High pressure has settled in over California again and temperatures will climb even higher today than yesterday. Poor overnight freezing will continue to wreak havoc on our shallow snowpack. The snow surface will thaw a little more today creating wet avalanche problems where the melting is most intense. Melt water between snow grains dissolves the bonds that hold them together, like dipping a snow ball in a puddle. Wet snow that isn’t bonded in place can slide down steep slopes as loose wet, or even wet slab avalanches. Especially near rocky outcrops and in cirques and gullies, wet avalanches will be possible as the sun burns its way across the sky. Be attentive to rollerballs coming down the hill around you. They indicate that wet snow is loosing strength. Getting off of steep solar slopes before they get too warm is your best travel technique for dealing with wet snow avalanches.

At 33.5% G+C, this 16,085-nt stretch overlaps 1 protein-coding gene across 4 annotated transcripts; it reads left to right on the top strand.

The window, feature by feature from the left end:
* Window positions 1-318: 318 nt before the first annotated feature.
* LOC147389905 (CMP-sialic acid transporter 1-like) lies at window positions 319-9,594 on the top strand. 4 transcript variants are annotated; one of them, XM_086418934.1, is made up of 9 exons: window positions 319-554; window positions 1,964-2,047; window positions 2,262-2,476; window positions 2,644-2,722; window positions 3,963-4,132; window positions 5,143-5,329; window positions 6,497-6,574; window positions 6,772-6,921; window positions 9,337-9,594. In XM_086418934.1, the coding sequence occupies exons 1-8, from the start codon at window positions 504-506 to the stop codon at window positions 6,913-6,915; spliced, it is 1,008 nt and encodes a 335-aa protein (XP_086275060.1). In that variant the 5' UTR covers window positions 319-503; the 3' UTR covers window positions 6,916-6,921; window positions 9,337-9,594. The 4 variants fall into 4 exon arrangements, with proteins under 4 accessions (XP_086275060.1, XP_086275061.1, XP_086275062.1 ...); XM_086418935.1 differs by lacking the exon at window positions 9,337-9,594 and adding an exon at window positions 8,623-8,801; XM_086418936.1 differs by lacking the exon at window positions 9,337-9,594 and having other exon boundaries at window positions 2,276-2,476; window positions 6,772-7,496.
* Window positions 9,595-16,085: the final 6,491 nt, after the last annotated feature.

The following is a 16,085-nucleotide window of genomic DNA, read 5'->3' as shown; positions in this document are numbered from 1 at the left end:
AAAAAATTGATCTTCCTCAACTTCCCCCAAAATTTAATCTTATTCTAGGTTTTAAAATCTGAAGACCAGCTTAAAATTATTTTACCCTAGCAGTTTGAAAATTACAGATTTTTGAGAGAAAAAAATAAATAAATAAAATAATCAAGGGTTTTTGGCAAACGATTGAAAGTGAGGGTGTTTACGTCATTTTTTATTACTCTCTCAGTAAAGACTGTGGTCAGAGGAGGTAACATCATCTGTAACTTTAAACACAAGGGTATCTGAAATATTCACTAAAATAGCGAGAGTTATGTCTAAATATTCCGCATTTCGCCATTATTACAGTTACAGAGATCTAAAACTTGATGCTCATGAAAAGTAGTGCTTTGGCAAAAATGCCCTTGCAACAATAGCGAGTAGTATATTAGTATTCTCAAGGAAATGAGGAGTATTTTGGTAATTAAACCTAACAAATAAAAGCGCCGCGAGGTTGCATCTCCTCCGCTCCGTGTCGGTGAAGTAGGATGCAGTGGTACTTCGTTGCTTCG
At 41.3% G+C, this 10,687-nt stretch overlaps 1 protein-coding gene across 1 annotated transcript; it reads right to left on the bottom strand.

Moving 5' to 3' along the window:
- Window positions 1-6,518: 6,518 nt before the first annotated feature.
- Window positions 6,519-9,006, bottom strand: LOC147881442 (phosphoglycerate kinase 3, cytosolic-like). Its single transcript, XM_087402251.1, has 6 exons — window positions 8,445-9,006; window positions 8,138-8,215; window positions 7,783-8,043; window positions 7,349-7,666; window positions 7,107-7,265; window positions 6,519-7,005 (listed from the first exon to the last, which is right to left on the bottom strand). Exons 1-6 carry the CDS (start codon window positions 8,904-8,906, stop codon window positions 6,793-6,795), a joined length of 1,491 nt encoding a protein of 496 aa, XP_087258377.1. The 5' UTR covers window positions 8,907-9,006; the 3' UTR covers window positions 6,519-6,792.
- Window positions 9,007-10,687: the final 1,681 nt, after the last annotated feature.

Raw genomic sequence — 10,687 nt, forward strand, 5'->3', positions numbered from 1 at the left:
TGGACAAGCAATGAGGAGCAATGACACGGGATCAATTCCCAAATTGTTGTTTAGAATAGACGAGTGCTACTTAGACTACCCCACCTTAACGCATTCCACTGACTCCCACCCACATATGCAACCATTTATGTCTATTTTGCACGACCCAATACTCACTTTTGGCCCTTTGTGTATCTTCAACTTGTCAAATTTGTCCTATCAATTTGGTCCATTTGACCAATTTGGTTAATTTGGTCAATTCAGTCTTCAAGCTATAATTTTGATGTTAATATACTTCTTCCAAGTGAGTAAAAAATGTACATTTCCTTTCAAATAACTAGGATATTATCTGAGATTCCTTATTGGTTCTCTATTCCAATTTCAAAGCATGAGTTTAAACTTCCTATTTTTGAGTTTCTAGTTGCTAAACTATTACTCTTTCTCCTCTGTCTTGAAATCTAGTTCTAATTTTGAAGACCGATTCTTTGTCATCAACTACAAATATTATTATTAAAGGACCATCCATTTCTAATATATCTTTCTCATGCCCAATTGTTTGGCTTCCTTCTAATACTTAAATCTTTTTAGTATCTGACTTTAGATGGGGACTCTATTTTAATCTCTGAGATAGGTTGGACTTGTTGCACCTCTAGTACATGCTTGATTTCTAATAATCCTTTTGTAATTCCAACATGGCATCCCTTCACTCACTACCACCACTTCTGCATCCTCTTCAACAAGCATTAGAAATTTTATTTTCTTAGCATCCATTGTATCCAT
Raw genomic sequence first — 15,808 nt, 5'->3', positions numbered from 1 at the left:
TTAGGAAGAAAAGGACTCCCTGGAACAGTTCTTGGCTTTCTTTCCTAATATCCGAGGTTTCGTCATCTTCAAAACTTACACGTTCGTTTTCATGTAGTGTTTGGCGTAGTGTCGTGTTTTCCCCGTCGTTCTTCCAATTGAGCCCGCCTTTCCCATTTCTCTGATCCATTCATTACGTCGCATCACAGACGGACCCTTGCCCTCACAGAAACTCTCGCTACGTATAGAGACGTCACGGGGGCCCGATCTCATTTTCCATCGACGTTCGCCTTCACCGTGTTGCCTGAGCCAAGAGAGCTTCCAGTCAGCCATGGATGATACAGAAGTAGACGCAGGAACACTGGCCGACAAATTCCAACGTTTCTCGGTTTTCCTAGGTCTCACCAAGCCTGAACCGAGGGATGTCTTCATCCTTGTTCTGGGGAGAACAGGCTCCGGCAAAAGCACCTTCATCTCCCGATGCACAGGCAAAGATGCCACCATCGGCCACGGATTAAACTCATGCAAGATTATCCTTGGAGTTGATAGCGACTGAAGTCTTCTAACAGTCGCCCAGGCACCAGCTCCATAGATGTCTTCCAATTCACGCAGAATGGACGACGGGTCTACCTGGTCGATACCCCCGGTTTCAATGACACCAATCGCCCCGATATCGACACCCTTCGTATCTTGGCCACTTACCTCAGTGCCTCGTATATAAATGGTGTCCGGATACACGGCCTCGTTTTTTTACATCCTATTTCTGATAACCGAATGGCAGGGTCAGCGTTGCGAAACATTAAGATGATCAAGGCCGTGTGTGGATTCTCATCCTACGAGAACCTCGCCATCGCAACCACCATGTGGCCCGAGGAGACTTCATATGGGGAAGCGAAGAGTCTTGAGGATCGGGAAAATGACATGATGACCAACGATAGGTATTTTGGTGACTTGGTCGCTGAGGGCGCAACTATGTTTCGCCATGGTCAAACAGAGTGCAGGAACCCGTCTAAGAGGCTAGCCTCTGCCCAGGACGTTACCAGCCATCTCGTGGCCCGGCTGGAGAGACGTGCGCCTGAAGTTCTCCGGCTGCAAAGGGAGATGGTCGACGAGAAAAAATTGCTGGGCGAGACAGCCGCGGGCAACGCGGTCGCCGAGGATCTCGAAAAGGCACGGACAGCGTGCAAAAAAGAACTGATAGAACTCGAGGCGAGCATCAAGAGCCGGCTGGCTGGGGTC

Winds overnight were reliably of moderate intensity and from the west-southwest. These winds will continue into the afternoon as the Pacific Northwest gets another storm. Any new wind slab formation, however, would require upwind slopes to have significant snow available for transport onto easterly slopes. Release of new wind slabs would require poor bonding of the new slab with the underlying snow surface. It is not impossible for a few isolated ridgelines to develop a new wind slab today, but with warm temperatures all the way up into the alpine, the chances of that scenario seem dim. With any luck the wind will keep the snow surface a little cooler and prevent widespread melting.
Below ~9,000’ rocks and brush are still poking up from the surface and avalanches will have less snow to move down the hill.